Some of the musicians on the various sessions were Jock Cummings or Jack Parnell on drums, Pat Dodd, piano, Jack Llewellyn guitar. Kenny Baker, Billy Riddick, Cliff Haines on trumpets. George Shearing also did a couple of takes. Then there were Poggy Pogson, Aubrey Frank, Izzy Duman, Bill Apps, probably Jimmy Durrant, George and myself on saxes. I can't remember all the names. The four sides released at that time, were Great Day, The Toy Trumpet, Sweet and Lovely, and The Lone Prairie. The six not released (but I hear that very recently some of them haee been included in L.P.'s sort of Big Bands of the Past, or whatever, were Rockabye Basie, Temptation, Out of Space (a feature solo for Leslie Gilbert) Grasshoppers Dance, Early one Morning, and The Song is You.
You may well have played some of those, and many others, at the rehearsals with my so-called Student Band, of which I ran several, and a load of good lads came through. I remember you coming along with Kenny Clare, but I had known Kenny for a long time before that. Apart from playing for a long time with the "big band" before that he played with another of my student bands, called Saxes 'n Sevens comprising three altos, four tenors and four rhythm. This group used mainly George's Embassy Club arrangements, and quite a few of my own, always rehearsing at Mac's Rehearsal Rooms, just off Piccadilly Circus.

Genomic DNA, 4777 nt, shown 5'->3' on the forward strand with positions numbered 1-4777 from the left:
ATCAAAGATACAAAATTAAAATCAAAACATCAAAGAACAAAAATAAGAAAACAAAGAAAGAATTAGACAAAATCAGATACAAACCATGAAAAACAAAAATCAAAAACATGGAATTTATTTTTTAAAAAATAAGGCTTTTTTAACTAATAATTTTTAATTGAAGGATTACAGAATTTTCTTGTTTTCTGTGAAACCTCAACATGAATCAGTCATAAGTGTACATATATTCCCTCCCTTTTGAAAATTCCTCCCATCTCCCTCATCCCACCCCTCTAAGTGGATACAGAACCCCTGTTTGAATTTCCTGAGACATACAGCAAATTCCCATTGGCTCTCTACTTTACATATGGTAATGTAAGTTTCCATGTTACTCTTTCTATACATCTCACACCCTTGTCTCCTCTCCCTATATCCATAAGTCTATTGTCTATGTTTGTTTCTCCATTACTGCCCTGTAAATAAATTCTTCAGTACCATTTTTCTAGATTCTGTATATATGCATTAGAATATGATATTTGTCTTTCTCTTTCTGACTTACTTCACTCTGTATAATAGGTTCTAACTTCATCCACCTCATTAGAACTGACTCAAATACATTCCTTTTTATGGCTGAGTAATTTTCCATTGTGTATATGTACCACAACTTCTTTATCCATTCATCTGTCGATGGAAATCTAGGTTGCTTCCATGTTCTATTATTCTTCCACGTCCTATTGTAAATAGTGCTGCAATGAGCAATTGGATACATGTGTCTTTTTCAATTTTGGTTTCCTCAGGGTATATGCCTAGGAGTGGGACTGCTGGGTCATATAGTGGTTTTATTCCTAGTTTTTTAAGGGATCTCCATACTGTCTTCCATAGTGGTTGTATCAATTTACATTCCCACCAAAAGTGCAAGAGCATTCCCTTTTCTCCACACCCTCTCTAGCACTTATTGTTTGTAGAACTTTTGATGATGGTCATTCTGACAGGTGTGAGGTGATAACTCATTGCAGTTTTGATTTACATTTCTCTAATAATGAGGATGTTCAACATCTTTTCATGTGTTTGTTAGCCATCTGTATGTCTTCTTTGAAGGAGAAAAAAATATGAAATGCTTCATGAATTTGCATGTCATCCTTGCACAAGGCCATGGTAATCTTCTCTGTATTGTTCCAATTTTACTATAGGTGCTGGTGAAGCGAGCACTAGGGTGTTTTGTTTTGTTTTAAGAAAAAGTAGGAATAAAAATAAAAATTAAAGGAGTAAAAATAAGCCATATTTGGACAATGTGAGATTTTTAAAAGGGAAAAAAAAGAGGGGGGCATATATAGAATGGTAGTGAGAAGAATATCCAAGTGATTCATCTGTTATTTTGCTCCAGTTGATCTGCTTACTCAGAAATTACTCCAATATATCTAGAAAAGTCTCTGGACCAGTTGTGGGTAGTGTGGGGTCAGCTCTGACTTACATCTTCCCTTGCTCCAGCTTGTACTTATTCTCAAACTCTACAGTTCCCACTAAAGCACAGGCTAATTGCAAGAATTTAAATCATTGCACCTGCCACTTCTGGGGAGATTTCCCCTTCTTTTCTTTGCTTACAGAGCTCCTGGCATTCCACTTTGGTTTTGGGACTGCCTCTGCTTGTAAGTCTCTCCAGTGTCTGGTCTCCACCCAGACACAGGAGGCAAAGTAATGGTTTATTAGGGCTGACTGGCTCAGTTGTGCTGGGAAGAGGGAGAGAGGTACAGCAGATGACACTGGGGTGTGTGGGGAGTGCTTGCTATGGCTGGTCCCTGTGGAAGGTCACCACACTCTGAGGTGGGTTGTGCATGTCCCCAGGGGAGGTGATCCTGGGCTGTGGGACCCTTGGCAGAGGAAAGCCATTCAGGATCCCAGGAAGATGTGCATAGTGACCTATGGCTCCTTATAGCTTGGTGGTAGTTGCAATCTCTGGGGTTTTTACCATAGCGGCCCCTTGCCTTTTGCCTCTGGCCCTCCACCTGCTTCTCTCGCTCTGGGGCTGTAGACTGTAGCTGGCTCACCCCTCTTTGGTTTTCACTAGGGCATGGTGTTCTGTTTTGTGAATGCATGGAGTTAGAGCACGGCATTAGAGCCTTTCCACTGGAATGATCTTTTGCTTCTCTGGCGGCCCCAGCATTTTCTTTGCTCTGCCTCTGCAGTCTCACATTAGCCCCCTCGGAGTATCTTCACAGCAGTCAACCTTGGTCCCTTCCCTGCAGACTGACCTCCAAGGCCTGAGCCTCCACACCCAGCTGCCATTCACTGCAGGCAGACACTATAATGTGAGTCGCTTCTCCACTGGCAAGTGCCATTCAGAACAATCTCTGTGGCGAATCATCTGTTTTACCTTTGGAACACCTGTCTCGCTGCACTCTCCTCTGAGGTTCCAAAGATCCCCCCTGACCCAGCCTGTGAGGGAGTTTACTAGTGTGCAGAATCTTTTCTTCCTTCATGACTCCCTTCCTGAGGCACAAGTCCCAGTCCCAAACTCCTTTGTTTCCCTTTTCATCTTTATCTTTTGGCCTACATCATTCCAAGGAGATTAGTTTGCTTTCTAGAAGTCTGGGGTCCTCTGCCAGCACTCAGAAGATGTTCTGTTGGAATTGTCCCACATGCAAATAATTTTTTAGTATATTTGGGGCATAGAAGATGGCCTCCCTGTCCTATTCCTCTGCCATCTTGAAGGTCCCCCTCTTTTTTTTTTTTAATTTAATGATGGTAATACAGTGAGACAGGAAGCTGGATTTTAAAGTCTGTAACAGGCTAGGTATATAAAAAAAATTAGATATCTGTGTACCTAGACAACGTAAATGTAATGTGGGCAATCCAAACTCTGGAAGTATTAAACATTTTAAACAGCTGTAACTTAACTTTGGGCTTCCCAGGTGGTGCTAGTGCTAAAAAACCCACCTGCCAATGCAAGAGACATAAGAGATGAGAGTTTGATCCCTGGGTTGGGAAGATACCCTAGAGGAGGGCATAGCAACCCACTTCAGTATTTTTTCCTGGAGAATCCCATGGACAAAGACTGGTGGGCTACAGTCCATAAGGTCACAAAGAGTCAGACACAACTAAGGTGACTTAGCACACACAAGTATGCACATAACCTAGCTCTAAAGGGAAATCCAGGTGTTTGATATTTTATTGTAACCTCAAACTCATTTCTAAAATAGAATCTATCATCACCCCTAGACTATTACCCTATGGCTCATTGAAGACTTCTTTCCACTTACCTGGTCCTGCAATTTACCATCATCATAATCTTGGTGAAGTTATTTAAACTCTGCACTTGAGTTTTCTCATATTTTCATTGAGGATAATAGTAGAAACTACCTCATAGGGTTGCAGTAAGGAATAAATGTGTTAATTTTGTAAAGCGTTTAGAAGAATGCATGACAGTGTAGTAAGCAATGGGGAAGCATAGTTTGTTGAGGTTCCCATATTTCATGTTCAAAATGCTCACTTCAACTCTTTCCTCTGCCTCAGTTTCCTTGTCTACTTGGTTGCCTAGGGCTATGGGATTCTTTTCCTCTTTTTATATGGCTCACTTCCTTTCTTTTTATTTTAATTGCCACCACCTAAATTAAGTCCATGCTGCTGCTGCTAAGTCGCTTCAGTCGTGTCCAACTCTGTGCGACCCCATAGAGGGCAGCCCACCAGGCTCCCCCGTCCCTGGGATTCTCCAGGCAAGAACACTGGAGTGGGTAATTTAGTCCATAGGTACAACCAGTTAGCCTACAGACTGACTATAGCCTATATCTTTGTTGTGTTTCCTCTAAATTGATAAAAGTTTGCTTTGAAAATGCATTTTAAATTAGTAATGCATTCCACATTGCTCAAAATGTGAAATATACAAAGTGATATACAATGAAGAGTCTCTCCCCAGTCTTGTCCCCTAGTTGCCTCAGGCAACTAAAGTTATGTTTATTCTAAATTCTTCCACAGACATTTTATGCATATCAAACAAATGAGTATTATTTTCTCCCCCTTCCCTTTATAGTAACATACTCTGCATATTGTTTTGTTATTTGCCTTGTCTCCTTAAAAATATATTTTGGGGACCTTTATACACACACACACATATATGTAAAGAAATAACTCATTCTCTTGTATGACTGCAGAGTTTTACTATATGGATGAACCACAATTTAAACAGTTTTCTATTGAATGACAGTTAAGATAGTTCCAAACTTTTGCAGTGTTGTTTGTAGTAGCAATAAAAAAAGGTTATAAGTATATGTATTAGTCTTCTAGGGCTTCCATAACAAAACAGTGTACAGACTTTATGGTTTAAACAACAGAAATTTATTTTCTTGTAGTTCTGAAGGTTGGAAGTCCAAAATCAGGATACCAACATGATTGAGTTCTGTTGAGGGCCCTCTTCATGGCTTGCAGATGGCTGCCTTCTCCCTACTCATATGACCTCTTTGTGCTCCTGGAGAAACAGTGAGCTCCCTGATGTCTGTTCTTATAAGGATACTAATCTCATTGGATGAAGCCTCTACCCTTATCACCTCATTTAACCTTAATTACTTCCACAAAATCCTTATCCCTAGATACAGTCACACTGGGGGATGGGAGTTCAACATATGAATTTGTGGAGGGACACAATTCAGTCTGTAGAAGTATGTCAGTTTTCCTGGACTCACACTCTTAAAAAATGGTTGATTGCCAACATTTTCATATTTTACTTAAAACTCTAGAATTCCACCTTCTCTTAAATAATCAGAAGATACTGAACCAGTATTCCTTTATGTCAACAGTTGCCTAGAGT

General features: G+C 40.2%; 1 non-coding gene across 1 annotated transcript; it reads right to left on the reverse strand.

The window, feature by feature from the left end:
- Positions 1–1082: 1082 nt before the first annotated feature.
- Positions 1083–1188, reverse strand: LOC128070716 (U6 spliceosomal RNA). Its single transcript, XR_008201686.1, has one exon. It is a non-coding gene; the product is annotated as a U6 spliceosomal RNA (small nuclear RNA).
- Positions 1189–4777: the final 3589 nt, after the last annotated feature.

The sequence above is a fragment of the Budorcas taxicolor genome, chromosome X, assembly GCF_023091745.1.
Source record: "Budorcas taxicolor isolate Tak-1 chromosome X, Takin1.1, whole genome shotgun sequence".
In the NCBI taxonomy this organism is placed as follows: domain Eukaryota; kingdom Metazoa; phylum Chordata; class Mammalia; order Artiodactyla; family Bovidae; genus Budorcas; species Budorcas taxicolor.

In fact, I was looking at a load of old Melody Maker contest programmes the other day, tucked away in the loft, and I came across the All Britain Final of 1948, at Belle Vue, Manchester, when the Saxes 'n Sevens group took part. Tony Arnopp (later lead alto with the B.B.C. Radio Orchestra) and Tony Symes were a couple of the altos, and Pete King (later Ronnie Scott's partner) was one of the tenors. Kenny Clare was on drums. I was one of the judges, but they still didn't win. From 1945 through to 1958, I judged well over 200 M.M. contests. Then skiffle, rock and roll, and then "pop"took over, and the contests finished late in 1958. I also found the programme for the 1946 All Britain Finals held at the Winter Gardens Blackpool, and the two house-bands were us, the George Evans Orchestra, and the Teddy Foster band. I also judged that one and I think we did our bit after the contest was over.